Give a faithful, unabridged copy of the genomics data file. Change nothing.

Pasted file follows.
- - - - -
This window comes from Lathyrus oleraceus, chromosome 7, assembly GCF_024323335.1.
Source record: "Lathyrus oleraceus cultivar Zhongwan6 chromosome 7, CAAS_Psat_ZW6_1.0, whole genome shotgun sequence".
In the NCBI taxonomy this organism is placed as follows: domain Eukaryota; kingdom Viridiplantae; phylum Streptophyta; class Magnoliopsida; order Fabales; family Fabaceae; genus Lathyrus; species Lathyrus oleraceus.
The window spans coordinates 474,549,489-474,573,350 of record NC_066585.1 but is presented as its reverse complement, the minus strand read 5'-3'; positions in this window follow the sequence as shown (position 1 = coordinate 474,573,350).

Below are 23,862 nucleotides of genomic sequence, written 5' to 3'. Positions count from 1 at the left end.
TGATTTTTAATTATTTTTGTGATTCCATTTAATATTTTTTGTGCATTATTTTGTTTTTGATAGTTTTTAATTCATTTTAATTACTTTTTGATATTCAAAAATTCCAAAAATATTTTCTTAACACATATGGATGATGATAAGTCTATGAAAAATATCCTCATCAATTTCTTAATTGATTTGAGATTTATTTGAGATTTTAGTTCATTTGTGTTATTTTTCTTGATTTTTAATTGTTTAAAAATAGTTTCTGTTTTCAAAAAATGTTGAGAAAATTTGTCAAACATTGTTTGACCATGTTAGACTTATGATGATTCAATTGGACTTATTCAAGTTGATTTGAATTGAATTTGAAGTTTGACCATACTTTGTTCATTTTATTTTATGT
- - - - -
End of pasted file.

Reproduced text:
This window comes from Lathyrus oleraceus, chromosome 7, assembly GCF_024323335.1.
Source record: "Lathyrus oleraceus cultivar Zhongwan6 chromosome 7, CAAS_Psat_ZW6_1.0, whole genome shotgun sequence".
In the NCBI taxonomy this organism is placed as follows: domain Eukaryota; kingdom Viridiplantae; phylum Streptophyta; class Magnoliopsida; order Fabales; family Fabaceae; genus Lathyrus; species Lathyrus oleraceus.
The window spans coordinates 474,549,489-474,573,350 of record NC_066585.1 but is presented as its reverse complement, the minus strand read 5'-3'; positions in this window follow the sequence as shown (position 1 = coordinate 474,573,350).

Below are 23,862 nucleotides of genomic sequence, written 5' to 3'. Positions count from 1 at the left end.
TGATTTTTAATTATTTTTGTGATTCCATTTAATATTTTTTGTGCATTATTTTGTTTTTGATAGTTTTTAATTCATTTTAATTACTTTTTGATATTCAAAAATTCCAAAAATATTTTCTTAACACATATGGATGATGATAAGTCTATGAAAAATATCCTCATCAATTTCTTAATTGATTTGAGATTTATTTGAGATTTTAGTTCATTTGTGTTATTTTTCTTGATTTTTAATTGTTTAAAAATAGTTTCTGTTTTCAAAAAATGTTGAGAAAATTTGTCAAACATTGTTTGACCATGTTAGACTTATGATGATTCAATTGGACTTATTCAAGTTGATTTGAATTGAATTTGAAGTTTGACCATACTTTGTTCATTTTATTTTATGT